• Provide staff with mobile devices and mobile applications to conduct business away from their desks. These could include: check-in/check-out, access student information, communicate with other staff (via text, email, twitter, etc), access to schedules and other program info.

Orientation programs are where new students get introduced to their upcoming  university lives and academic careers.  Campuses should use this opportunity to educate the students with the concept of digital identity and how their activities online can have both negative and positive impacts on their careers, rather than waiting until they are about to graduate from their universities. Eric Stoller (@ericstoller) introduces this idea on his blog post  Digital Identity Development: Orientation and Career Services.

While I offer some suggestions on using social media and mobile for Orientation use, I am cognizant of the fact that not all students have access nor the resources and familiarity to utilize these technologies. Orientation programs should use these technologies appropriately and not severely disadvantage some students by not providing the essential services to all.

What other ideas can you suggest?

Mobile Web – Consider the Purpose, then Design

Indian students using mobile - flickr

credit - helpingmedia

Trying to keep up and learn new mobile web design principles and frameworks is getting harder to do. Since last year, I have been doing quite a bit of research on mobile web for my work and for personal curiosity. Yet, I know I still have a long way to fully understanding what and how to properly go about approaching mobile web development.  There are many articles discussing design and development principles like adaptive, responsive web design, progressive enhancements, mobile first, and server side vs. client side adaptations.  Frameworks to develop upon are introduced from time to time as well.  A framework I am very familiar with is the UCLA Mobile Web Framework (MWF)  used by multiple University of California campuses including UC Los Angeles, UC Berkeley, UC San Francisco and UC San Diego. New ideas will undoubtedly come out in the next few months.  Questions I have had to think about and discussed with colleagues include “Should we have one site that can be displayed several ways depending on the device?”,  “Should we have separate desktop and mobile websites?” or “Are we also developing native apps?” I have quite a list of resources if you’re interested. I have tried to read, learn and experiment including creating a prototype site but it’s been a dizzying experience.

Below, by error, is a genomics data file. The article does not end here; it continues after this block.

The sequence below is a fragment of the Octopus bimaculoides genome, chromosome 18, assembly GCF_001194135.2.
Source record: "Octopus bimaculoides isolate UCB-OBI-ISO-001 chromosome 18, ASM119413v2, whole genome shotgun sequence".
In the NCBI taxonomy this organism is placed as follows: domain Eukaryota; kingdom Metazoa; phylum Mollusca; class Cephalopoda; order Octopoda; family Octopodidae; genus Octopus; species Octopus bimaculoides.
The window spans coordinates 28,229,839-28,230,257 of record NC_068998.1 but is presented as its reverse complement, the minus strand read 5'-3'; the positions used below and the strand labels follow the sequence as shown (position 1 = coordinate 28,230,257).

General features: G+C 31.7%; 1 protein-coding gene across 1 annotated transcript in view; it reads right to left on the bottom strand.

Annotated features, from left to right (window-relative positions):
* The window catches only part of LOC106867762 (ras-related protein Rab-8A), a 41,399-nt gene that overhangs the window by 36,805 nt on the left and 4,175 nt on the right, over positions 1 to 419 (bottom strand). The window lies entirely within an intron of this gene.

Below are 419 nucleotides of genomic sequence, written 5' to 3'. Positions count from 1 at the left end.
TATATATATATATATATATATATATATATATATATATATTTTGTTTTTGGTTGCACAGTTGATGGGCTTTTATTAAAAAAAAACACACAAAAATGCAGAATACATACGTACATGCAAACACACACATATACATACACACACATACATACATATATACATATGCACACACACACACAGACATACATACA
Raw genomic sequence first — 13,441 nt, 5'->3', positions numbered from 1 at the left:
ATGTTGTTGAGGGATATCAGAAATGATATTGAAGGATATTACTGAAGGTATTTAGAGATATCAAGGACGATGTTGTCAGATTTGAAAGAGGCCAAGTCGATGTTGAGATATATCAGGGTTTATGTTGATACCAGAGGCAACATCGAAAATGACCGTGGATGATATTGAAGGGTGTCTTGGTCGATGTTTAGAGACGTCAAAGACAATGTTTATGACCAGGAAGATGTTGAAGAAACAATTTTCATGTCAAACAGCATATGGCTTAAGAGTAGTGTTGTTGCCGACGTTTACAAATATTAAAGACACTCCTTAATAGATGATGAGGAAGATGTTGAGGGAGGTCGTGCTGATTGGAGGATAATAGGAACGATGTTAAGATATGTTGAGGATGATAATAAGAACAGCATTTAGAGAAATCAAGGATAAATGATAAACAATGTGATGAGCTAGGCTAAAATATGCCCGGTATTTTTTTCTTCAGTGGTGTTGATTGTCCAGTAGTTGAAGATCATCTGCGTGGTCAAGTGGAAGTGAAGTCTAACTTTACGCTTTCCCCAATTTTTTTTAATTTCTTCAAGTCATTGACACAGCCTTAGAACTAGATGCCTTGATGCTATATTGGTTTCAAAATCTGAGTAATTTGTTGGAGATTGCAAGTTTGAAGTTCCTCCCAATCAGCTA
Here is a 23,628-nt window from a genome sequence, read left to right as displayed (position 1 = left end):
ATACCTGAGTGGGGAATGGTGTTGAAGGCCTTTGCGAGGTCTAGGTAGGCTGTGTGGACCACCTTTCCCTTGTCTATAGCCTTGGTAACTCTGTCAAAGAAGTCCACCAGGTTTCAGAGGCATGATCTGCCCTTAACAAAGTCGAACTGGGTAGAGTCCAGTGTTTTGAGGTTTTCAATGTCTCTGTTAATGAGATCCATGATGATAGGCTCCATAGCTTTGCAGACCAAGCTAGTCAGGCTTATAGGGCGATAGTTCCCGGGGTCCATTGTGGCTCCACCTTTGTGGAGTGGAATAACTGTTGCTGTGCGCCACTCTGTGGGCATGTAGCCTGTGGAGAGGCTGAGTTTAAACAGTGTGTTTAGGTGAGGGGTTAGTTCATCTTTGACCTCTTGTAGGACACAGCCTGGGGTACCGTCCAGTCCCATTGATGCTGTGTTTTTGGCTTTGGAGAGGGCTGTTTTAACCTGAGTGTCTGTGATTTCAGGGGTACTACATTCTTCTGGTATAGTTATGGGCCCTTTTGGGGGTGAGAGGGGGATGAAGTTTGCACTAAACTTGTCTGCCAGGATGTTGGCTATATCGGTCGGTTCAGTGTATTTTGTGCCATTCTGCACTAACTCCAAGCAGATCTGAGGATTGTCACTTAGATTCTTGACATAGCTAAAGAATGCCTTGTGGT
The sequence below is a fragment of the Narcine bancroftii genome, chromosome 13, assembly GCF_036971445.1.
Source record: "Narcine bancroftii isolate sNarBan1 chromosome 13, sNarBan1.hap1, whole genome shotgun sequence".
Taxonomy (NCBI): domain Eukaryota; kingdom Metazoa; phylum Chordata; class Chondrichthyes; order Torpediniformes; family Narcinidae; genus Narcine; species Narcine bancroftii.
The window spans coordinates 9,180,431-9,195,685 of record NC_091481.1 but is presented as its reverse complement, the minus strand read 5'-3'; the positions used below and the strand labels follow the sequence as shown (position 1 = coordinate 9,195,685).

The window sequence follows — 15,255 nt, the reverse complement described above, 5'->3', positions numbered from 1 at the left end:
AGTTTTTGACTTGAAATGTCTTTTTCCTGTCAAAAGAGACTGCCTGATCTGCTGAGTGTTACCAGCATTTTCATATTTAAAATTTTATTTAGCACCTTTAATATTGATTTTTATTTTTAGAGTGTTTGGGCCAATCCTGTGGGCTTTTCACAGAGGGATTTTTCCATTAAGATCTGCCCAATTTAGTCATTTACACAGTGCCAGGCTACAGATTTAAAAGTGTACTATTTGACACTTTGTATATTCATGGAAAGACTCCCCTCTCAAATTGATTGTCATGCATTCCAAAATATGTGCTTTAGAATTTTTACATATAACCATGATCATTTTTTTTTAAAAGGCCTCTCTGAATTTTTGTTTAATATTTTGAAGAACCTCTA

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My Social Learning Network + Entertainment Using Social Media, Cloud, Mobile

Update: I presented on the topic of Alternative Professional Development to the UCSB NASPA Undergrad Fellowship Program (NUFP) on April 6, 2012 which included the materials below. Presentation on slideshare.

I wrote about the benefits I have gotten from social media here,  Powered by Twitter: Social Media Experience of a Student Affairs Techie. These benefits include meeting colleagues in student affairs and technology professionals from all over the United States and Canada as well as learning from others via blogs, twitter, facebook and now google+. Below is a diagram how I access and manage contents I come across from different social media platforms as part of my personal learning network and for entertainment. Image below links to the pdf diagram.


What of these social media sites do you use? How are you using social media as a personal learning tool? Any other sites you could recommend for me to use?

Mobile Web Resources